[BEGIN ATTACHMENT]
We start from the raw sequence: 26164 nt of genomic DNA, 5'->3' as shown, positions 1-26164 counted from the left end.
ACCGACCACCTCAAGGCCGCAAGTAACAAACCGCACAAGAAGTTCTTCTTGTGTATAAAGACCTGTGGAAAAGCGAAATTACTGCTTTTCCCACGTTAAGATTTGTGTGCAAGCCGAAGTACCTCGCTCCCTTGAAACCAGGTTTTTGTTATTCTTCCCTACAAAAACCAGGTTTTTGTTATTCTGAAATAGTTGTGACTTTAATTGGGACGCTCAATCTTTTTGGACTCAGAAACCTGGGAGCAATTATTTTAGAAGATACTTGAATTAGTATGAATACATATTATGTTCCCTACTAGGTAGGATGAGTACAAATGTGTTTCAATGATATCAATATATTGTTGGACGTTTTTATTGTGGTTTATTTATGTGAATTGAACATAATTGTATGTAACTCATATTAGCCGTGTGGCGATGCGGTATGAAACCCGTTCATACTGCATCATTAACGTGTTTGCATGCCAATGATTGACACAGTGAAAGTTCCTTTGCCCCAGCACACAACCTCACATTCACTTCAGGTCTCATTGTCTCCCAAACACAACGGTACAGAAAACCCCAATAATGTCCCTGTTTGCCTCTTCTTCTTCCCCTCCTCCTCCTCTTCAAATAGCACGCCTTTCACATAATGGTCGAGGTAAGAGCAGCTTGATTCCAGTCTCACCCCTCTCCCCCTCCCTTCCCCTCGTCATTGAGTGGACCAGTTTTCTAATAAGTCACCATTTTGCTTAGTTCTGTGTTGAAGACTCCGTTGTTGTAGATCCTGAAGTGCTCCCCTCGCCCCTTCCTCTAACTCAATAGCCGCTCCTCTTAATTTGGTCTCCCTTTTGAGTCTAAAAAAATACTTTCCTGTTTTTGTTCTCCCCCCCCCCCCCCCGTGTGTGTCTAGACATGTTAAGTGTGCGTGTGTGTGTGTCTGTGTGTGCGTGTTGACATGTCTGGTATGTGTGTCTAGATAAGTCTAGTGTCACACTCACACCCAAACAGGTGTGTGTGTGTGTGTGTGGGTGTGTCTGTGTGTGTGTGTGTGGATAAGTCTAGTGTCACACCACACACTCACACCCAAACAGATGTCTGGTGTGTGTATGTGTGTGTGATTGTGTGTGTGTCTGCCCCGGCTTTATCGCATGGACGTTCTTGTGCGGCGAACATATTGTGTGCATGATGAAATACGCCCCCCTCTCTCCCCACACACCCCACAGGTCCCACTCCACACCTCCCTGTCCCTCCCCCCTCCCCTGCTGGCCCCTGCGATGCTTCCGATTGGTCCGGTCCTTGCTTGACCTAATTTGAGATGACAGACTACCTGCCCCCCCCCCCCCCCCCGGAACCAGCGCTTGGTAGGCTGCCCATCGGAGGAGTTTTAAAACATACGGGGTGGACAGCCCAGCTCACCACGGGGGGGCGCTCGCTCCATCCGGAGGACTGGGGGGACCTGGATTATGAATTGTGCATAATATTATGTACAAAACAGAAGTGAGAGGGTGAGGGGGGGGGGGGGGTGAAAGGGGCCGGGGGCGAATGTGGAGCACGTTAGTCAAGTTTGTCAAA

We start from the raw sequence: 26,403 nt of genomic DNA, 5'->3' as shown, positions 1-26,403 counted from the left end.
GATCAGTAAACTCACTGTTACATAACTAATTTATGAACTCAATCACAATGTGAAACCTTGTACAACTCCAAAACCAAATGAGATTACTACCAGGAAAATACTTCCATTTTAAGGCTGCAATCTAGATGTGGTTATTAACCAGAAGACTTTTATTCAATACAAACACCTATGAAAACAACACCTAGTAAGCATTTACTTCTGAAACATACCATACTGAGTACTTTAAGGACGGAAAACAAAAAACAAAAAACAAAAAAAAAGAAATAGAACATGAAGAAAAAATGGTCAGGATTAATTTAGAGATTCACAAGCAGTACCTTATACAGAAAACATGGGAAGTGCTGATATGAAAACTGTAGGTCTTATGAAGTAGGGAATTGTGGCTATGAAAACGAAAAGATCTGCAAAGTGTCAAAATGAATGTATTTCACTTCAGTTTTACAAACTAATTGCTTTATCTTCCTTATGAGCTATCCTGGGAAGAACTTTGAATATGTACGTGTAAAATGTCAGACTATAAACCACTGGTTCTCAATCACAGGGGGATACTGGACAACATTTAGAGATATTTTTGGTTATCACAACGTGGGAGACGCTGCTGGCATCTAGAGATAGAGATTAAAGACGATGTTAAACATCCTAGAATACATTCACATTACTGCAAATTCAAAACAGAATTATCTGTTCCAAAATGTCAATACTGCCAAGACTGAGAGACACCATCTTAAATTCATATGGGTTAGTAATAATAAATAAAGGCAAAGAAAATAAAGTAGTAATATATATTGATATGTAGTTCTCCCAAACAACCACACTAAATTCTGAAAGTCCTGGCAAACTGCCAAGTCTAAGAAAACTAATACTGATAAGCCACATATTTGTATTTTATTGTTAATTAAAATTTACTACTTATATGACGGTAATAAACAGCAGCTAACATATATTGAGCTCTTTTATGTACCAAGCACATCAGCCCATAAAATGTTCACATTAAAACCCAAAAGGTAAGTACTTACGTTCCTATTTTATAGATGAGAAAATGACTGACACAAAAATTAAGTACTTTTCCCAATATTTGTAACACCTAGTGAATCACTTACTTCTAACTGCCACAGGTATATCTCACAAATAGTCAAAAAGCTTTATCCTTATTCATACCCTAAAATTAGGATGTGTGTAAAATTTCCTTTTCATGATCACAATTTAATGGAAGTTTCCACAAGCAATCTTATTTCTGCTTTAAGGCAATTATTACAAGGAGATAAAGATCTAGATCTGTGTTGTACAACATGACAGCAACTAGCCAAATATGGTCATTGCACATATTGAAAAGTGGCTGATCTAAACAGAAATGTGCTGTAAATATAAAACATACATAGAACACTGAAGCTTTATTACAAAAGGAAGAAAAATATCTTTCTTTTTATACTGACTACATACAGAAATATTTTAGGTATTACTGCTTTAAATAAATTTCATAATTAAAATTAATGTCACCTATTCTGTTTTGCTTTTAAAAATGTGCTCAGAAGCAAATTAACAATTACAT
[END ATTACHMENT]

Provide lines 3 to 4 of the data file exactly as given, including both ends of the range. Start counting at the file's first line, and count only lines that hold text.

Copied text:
We start from the raw sequence: 26,403 nt of genomic DNA, 5'->3' as shown, positions 1-26,403 counted from the left end.
GATCAGTAAACTCACTGTTACATAACTAATTTATGAACTCAATCACAATGTGAAACCTTGTACAACTCCAAAACCAAATGAGATTACTACCAGGAAAATACTTCCATTTTAAGGCTGCAATCTAGATGTGGTTATTAACCAGAAGACTTTTATTCAATACAAACACCTATGAAAACAACACCTAGTAAGCATTTACTTCTGAAACATACCATACTGAGTACTTTAAGGACGGAAAACAAAAAACAAAAAACAAAAAAAAAGAAATAGAACATGAAGAAAAAATGGTCAGGATTAATTTAGAGATTCACAAGCAGTACCTTATACAGAAAACATGGGAAGTGCTGATATGAAAACTGTAGGTCTTATGAAGTAGGGAATTGTGGCTATGAAAACGAAAAGATCTGCAAAGTGTCAAAATGAATGTATTTCACTTCAGTTTTACAAACTAATTGCTTTATCTTCCTTATGAGCTATCCTGGGAAGAACTTTGAATATGTACGTGTAAAATGTCAGACTATAAACCACTGGTTCTCAATCACAGGGGGATACTGGACAACATTTAGAGATATTTTTGGTTATCACAACGTGGGAGACGCTGCTGGCATCTAGAGATAGAGATTAAAGACGATGTTAAACATCCTAGAATACATTCACATTACTGCAAATTCAAAACAGAATTATCTGTTCCAAAATGTCAATACTGCCAAGACTGAGAGACACCATCTTAAATTCATATGGGTTAGTAATAATAAATAAAGGCAAAGAAAATAAAGTAGTAATATATATTGATATGTAGTTCTCCCAAACAACCACACTAAATTCTGAAAGTCCTGGCAAACTGCCAAGTCTAAGAAAACTAATACTGATAAGCCACATATTTGTATTTTATTGTTAATTAAAATTTACTACTTATATGACGGTAATAAACAGCAGCTAACATATATTGAGCTCTTTTATGTACCAAGCACATCAGCCCATAAAATGTTCACATTAAAACCCAAAAGGTAAGTACTTACGTTCCTATTTTATAGATGAGAAAATGACTGACACAAAAATTAAGTACTTTTCCCAATATTTGTAACACCTAGTGAATCACTTACTTCTAACTGCCACAGGTATATCTCACAAATAGTCAAAAAGCTTTATCCTTATTCATACCCTAAAATTAGGATGTGTGTAAAATTTCCTTTTCATGATCACAATTTAATGGAAGTTTCCACAAGCAATCTTATTTCTGCTTTAAGGCAATTATTACAAGGAGATAAAGATCTAGATCTGTGTTGTACAACATGACAGCAACTAGCCAAATATGGTCATTGCACATATTGAAAAGTGGCTGATCTAAACAGAAATGTGCTGTAAATATAAAACATACATAGAACACTGAAGCTTTATTACAAAAGGAAGAAAAATATCTTTCTTTTTATACTGACTACATACAGAAATATTTTAGGTATTACTGCTTTAAATAAATTTCATAATTAAAATTAATGTCACCTATTCTGTTTTGCTTTTAAAAATGTGCTCAGAAGCAAATTAACAATTACAT